U.S. weighs plans for new era in Cuba
By GEORGE GEDDA, Associated Press WriterTue Aug 1, 8:44 PM ET
The Bush administration dismissed Raul Castro, suddenly the acting leader in Cuba, as no more than a "prison-keeper" on Tuesday as officials reviewed long-standing plans for the post-Fidel Castro era.
"The fact that you have an autocrat handing power off to his brother does not mark an end to autocracy," White House spokesman Tony Snow said of the Castro brothers.
U.S. officials tried to evaluate the meaning of Monday's announcement that Fidel Castro had temporarily relinquished power to Raul because of an intestinal illness. Fidel Castro will be 80 in less than two weeks; Raul is 75.
One concern is possible post-Castro instability in Cuba, leading to large-scale migration by Cubans to South Florida, similar to what transpired in 1980 and 1995. Another worry is that Castro's friends in the hemisphere, notably Venezuelan President Hugo Chavez, might intervene to ensure that Castroite rule survives the aging leader's death.
Commerce Secretary Carlos Gutierrez, who was born in Cuba, addressed that issue at a news briefing without referring specifically to Venezuela. He said the U.S. does not want to see anyone — "any third party — stand in the way of the rights of the Cuban people to elect their government."
He also rejected the Cuban government's suggestions that once the Castro era ends, Cuban-Americans will return to the island, reclaim the homes they abandoned and expel the current occupants.
"We are telling the Cuban people that that is just not true," Gutierrez said.
Meanwhile, the U.S. Coast Guard, which has long had plans to deal with mass migrations from Cuba and other destinations by sea, has not activated them in light of Castro's illness, Cmdr. Jeff Carter said.
"We're monitoring the situation in Cuba, but we have not moved any cutters, aircraft or personnel, nor have we executed any plans," Carter said.
The administration has labored since the fall of 2003 on ways to hasten a transition to democratic rule in Cuba and to assist the island in recovering from what U.S. officials regard as 47 years communist misrule.
Fidel Castro rejects the notion that the system he has put in place will give way to a democratic transition.
"We had our transition in 1959," Castro has said, referring to the year when, at age 32, he led a rebel band to victory over a rightist military dictator.
No country's succession has received more attention from the U.S. government than has Cuba.
A presidential commission issued a report in 2004 that mapped plans to provide 100,000 tons of food to Cuba in short order after Castro's demise.
U.S. charities would be encouraged to create and contribute to a foundation to aid a "Free Cuba." American government officials would carry out a "needs assessment" as soon as possible. There are detailed plans for upgrading health and education systems.
The report also discusses ways to modernize Cuba's aviation, railroad and maritime infrastructure. It envisions U.S. assistance in holding free elections, fighting corruption and establishing independent trade unions. According to the report, none of these actions would occur without Cuba's consent.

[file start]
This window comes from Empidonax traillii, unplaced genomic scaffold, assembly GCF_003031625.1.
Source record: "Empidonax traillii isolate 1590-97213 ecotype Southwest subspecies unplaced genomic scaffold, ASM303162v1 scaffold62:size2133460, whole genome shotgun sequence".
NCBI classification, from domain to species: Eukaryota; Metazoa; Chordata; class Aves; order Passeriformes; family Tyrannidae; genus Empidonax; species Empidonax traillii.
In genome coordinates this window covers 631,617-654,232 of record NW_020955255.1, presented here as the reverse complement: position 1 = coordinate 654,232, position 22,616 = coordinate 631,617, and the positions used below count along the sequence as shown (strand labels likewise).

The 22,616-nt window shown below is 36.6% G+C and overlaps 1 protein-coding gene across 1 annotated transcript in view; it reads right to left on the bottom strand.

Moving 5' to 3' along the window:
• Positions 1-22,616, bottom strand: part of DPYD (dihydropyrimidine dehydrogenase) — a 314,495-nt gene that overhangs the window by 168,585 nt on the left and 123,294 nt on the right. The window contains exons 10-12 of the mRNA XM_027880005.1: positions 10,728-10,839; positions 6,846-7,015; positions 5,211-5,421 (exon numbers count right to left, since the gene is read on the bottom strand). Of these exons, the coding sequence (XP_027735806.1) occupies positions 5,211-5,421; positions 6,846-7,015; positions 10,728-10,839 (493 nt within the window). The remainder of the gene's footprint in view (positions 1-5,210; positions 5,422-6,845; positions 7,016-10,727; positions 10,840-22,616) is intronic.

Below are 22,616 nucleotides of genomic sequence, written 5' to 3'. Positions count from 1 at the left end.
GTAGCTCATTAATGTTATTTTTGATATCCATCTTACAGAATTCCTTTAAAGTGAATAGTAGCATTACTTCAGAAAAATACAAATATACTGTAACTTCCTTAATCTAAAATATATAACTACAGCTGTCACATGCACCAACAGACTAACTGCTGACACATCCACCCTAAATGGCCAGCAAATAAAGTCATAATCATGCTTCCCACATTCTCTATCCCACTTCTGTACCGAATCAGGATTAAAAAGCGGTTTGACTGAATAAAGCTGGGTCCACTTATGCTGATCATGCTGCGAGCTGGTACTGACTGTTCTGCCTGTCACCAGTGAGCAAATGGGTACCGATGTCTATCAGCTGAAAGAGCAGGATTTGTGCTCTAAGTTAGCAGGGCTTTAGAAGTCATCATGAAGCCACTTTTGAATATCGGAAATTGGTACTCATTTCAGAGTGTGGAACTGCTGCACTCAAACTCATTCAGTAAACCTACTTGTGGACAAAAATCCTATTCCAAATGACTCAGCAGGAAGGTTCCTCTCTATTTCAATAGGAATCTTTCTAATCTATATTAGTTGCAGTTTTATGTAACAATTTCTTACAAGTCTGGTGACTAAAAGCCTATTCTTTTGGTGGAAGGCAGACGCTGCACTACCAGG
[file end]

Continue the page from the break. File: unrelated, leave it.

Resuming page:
An updated commission report, released three weeks ago, recommended that the U.S. provide $80 million to support dissidents and nongovernmental organizations on the island.
Sen. Christopher Dodd (news, bio, voting record), D-Conn., said the administration should work to ensure that there is a soft landing in Cuba — as opposed to civil strife — once the Castro era ends.
"My hope would be the administration is working with our allies and others to prepare for that easier transition than might otherwise occur," he said.
Rep. Ileana Ros-Lehtinen (news, bio, voting record), R-Fla., a Cuban-born member of the House International Relations Committee who has long opposed Castro, said even a temporary relinquishment of power by Castro is "a great day for the Cuban people and for their brothers and sisters in exile."
"Fidel Castro has only brought ruin and misery to Cuba," she said.
Sen. Mel Martinez, R-Fla., who like Ros-Lehtinen was born in Cuba, joined with her in saying they expect U.S. action for now will be limited to transmitting radio messages to the Cuban people and preventing any influx of illegal immigrants from the island.
Martinez also said he would not support lifting the U.S. embargo on Cuba until change was under way. Instead, the United States should lend its ear to political dissidents and pressure outside forces, such as Venezuela, to limit support of the communist government, the senator said.
Many in the U.S. declined to accept the Cuban announcement at face value.
"I don't know whether he's alive or dead," said Brian Latell, a former leading CIA Cuba analyst and author of the book "After Fidel."
Martinez agreed, saying Castro "may be very, very ill or dead."
Latell said Raul Castro's rise to prominence has been orchestrated for some time, especially in the period surrounding his 75th birthday two months ago. Latell expressed doubt that Fidel Castro would ever regain full power even if his titles were restored.
Phil Peters, who heads the Cuba program at the Lexington Institute, a private research group, said he was struck by the lack of information from Cuba about Castro's condition.
Concerning the official announcement of Castro's surgery, Peters said, "We have a statement from the patient but not the doctor."
He raised the possibility that the actions by the 79-year old Cuban leader may be a dress rehearsal for his eventual death. The move by Castro to the sidelines may shed light on who among his subordinates and opponents harbors political ambitions, Peters said.